Really enjoyed the article. Can you clarify what the use case is for duck typing a variable to see if it’s a promise or not?
Because I thought that you can await a non-async function. So if you’re not sure if a function is async, you can await it anyway.
Side note: you could also check if it has a .then property that is typeof function, but again I’m not sure why you wouldn’t just await it as a precaution.
Btw, I’m not in the habit of awaiting every function, but I would do it if the return type is T | Promise<T> since it has the potential of being a promise.
T | Promise<T>
The use case was to create a wrapper for testing purposes, so that we could target parts of the code to wait for in our tests rather than using timeouts etc.
In production, the wrapper does nothing, but we overwrite that behavior in our tests so that we can call await asyncWrapper if needed. I may do an article elaborating on the use case, as it's been a really nice pattern for us.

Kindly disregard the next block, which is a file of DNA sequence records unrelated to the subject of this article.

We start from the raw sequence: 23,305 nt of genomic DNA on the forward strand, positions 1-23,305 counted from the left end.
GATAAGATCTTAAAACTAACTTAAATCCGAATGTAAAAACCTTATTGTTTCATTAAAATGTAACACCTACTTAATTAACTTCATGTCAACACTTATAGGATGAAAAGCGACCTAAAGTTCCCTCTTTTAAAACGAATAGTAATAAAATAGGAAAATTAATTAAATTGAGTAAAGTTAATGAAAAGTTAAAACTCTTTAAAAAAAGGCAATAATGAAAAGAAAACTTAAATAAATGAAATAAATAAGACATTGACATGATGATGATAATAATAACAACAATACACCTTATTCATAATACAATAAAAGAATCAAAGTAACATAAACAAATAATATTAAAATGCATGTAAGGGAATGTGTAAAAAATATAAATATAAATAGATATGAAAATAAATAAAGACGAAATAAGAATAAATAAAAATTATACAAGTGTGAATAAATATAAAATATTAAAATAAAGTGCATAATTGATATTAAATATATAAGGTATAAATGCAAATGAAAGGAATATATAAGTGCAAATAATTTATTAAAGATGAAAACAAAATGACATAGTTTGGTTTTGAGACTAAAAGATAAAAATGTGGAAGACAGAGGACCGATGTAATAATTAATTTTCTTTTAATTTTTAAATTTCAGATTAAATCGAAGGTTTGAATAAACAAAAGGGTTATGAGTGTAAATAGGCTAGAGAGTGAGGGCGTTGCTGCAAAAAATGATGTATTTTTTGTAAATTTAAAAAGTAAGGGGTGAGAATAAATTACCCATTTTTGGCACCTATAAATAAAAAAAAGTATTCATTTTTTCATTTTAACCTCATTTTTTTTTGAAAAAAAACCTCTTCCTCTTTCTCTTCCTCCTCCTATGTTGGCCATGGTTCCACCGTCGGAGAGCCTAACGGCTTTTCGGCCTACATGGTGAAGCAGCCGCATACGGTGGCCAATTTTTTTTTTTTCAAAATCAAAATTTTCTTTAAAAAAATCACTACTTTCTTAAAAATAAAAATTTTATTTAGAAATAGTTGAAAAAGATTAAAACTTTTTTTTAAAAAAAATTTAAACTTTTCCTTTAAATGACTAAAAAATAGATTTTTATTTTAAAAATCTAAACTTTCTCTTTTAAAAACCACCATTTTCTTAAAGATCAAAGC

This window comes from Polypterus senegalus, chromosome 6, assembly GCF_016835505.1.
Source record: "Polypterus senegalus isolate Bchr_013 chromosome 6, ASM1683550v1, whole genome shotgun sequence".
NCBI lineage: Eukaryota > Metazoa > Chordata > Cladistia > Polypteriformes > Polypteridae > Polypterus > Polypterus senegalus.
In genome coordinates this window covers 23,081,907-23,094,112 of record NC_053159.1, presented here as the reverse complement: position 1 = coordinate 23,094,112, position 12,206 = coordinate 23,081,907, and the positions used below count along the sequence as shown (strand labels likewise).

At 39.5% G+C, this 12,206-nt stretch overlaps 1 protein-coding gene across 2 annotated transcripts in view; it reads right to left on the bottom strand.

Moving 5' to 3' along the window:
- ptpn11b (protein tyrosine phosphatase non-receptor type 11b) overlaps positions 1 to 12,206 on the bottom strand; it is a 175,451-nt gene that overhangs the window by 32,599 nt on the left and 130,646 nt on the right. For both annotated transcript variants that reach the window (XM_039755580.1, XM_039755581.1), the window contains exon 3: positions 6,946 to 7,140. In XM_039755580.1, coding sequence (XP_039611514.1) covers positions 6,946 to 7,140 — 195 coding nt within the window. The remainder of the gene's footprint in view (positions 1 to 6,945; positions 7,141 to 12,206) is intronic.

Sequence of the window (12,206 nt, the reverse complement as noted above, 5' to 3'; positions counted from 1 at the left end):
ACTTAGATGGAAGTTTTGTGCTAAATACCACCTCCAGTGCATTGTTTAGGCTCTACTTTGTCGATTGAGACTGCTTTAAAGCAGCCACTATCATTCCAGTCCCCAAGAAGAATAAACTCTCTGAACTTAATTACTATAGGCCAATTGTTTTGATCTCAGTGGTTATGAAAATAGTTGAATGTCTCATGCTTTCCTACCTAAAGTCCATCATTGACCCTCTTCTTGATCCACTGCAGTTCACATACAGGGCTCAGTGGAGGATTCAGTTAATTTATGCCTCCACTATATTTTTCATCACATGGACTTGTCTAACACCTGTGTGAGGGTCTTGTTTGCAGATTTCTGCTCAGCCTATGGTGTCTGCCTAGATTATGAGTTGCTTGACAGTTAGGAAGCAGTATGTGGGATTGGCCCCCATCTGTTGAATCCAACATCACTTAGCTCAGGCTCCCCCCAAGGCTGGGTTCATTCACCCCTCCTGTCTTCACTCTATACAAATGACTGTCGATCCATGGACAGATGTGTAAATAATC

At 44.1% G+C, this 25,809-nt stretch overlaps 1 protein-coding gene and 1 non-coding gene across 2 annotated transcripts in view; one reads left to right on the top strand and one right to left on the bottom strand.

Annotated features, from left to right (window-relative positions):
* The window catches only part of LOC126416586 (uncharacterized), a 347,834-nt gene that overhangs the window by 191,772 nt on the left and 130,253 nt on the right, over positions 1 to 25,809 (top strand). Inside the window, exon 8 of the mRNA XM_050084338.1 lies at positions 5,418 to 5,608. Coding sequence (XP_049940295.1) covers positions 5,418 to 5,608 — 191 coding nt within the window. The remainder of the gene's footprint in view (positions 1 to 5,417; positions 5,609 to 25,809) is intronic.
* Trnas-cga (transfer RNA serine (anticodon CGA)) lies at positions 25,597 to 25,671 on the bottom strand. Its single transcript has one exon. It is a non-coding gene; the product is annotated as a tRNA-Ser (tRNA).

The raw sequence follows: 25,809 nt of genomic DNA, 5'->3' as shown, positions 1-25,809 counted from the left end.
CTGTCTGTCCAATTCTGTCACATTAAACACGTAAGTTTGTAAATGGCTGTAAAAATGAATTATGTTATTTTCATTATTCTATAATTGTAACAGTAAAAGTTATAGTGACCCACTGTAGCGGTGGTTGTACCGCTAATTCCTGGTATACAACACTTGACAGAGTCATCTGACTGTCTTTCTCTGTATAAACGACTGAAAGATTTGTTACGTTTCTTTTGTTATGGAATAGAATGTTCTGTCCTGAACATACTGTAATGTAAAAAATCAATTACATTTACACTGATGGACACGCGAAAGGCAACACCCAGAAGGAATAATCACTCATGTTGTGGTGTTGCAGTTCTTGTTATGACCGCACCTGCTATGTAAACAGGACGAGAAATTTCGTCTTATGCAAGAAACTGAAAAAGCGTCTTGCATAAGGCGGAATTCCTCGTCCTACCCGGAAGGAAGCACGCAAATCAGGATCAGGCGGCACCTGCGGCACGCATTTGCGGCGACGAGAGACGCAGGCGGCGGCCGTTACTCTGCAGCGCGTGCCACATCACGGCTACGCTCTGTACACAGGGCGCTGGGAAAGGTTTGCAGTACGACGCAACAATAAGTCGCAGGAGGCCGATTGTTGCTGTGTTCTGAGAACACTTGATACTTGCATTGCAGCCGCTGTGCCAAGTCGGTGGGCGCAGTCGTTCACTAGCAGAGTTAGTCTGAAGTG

I'm not sure where the "Duck" line gets drawn in JS, but we were using instanceof Promise because it felt the most direct. Checking for .then and typeof function is even duckier, though as I understand it that's the actual spec!
Cool, yea it would be fun to see an article on that testing scenario.
One could always make new Promise and resolve inside the function that should be 'wrapped as async', and mock it as such. I don't event think setTimeout is necessary. I look forward to hearing test case elaboration as well. :)
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